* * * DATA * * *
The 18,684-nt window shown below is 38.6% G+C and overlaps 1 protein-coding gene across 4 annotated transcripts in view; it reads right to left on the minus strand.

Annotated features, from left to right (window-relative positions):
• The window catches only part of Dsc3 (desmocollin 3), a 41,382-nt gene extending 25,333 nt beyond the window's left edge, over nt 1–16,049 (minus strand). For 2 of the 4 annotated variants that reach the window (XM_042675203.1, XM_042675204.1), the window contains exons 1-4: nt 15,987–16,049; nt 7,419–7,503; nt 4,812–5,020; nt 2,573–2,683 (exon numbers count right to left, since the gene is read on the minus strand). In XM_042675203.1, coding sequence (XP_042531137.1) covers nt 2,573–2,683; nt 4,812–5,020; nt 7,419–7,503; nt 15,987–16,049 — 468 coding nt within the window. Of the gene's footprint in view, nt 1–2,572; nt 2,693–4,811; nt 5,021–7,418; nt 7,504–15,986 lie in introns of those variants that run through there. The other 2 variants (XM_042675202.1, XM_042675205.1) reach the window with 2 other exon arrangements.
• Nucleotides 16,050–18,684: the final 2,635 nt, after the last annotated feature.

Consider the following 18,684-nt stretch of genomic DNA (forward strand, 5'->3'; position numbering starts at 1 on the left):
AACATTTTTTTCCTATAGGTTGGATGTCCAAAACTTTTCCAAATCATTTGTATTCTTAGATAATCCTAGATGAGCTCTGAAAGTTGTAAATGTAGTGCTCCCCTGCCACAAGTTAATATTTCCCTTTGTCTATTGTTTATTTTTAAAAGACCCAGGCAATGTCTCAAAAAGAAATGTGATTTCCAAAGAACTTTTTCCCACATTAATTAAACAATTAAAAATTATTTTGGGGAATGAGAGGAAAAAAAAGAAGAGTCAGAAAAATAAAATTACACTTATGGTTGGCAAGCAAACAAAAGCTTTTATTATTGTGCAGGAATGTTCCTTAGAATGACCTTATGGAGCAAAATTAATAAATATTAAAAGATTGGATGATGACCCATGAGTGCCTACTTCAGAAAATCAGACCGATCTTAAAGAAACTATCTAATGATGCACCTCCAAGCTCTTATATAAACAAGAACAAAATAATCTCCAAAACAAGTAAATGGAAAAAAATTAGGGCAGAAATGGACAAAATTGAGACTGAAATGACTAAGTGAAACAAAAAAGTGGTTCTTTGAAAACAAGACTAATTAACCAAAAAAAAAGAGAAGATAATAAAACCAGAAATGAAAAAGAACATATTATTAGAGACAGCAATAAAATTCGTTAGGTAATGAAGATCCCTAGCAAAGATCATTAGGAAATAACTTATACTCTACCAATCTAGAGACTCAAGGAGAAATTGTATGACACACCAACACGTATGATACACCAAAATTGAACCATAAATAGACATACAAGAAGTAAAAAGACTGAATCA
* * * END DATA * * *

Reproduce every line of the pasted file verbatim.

The 18,684-nt window shown below is 38.6% G+C and overlaps 1 protein-coding gene across 4 annotated transcripts in view; it reads right to left on the minus strand.

Annotated features, from left to right (window-relative positions):
• The window catches only part of Dsc3 (desmocollin 3), a 41,382-nt gene extending 25,333 nt beyond the window's left edge, over nt 1–16,049 (minus strand). For 2 of the 4 annotated variants that reach the window (XM_042675203.1, XM_042675204.1), the window contains exons 1-4: nt 15,987–16,049; nt 7,419–7,503; nt 4,812–5,020; nt 2,573–2,683 (exon numbers count right to left, since the gene is read on the minus strand). In XM_042675203.1, coding sequence (XP_042531137.1) covers nt 2,573–2,683; nt 4,812–5,020; nt 7,419–7,503; nt 15,987–16,049 — 468 coding nt within the window. Of the gene's footprint in view, nt 1–2,572; nt 2,693–4,811; nt 5,021–7,418; nt 7,504–15,986 lie in introns of those variants that run through there. The other 2 variants (XM_042675202.1, XM_042675205.1) reach the window with 2 other exon arrangements.
• Nucleotides 16,050–18,684: the final 2,635 nt, after the last annotated feature.

Consider the following 18,684-nt stretch of genomic DNA (forward strand, 5'->3'; position numbering starts at 1 on the left):
AACATTTTTTTCCTATAGGTTGGATGTCCAAAACTTTTCCAAATCATTTGTATTCTTAGATAATCCTAGATGAGCTCTGAAAGTTGTAAATGTAGTGCTCCCCTGCCACAAGTTAATATTTCCCTTTGTCTATTGTTTATTTTTAAAAGACCCAGGCAATGTCTCAAAAAGAAATGTGATTTCCAAAGAACTTTTTCCCACATTAATTAAACAATTAAAAATTATTTTGGGGAATGAGAGGAAAAAAAAGAAGAGTCAGAAAAATAAAATTACACTTATGGTTGGCAAGCAAACAAAAGCTTTTATTATTGTGCAGGAATGTTCCTTAGAATGACCTTATGGAGCAAAATTAATAAATATTAAAAGATTGGATGATGACCCATGAGTGCCTACTTCAGAAAATCAGACCGATCTTAAAGAAACTATCTAATGATGCACCTCCAAGCTCTTATATAAACAAGAACAAAATAATCTCCAAAACAAGTAAATGGAAAAAAATTAGGGCAGAAATGGACAAAATTGAGACTGAAATGACTAAGTGAAACAAAAAAGTGGTTCTTTGAAAACAAGACTAATTAACCAAAAAAAAAGAGAAGATAATAAAACCAGAAATGAAAAAGAACATATTATTAGAGACAGCAATAAAATTCGTTAGGTAATGAAGATCCCTAGCAAAGATCATTAGGAAATAACTTATACTCTACCAATCTAGAGACTCAAGGAGAAATTGTATGACACACCAACACGTATGATACACCAAAATTGAACCATAAATAGACATACAAGAAGTAAAAAGACTGAATCA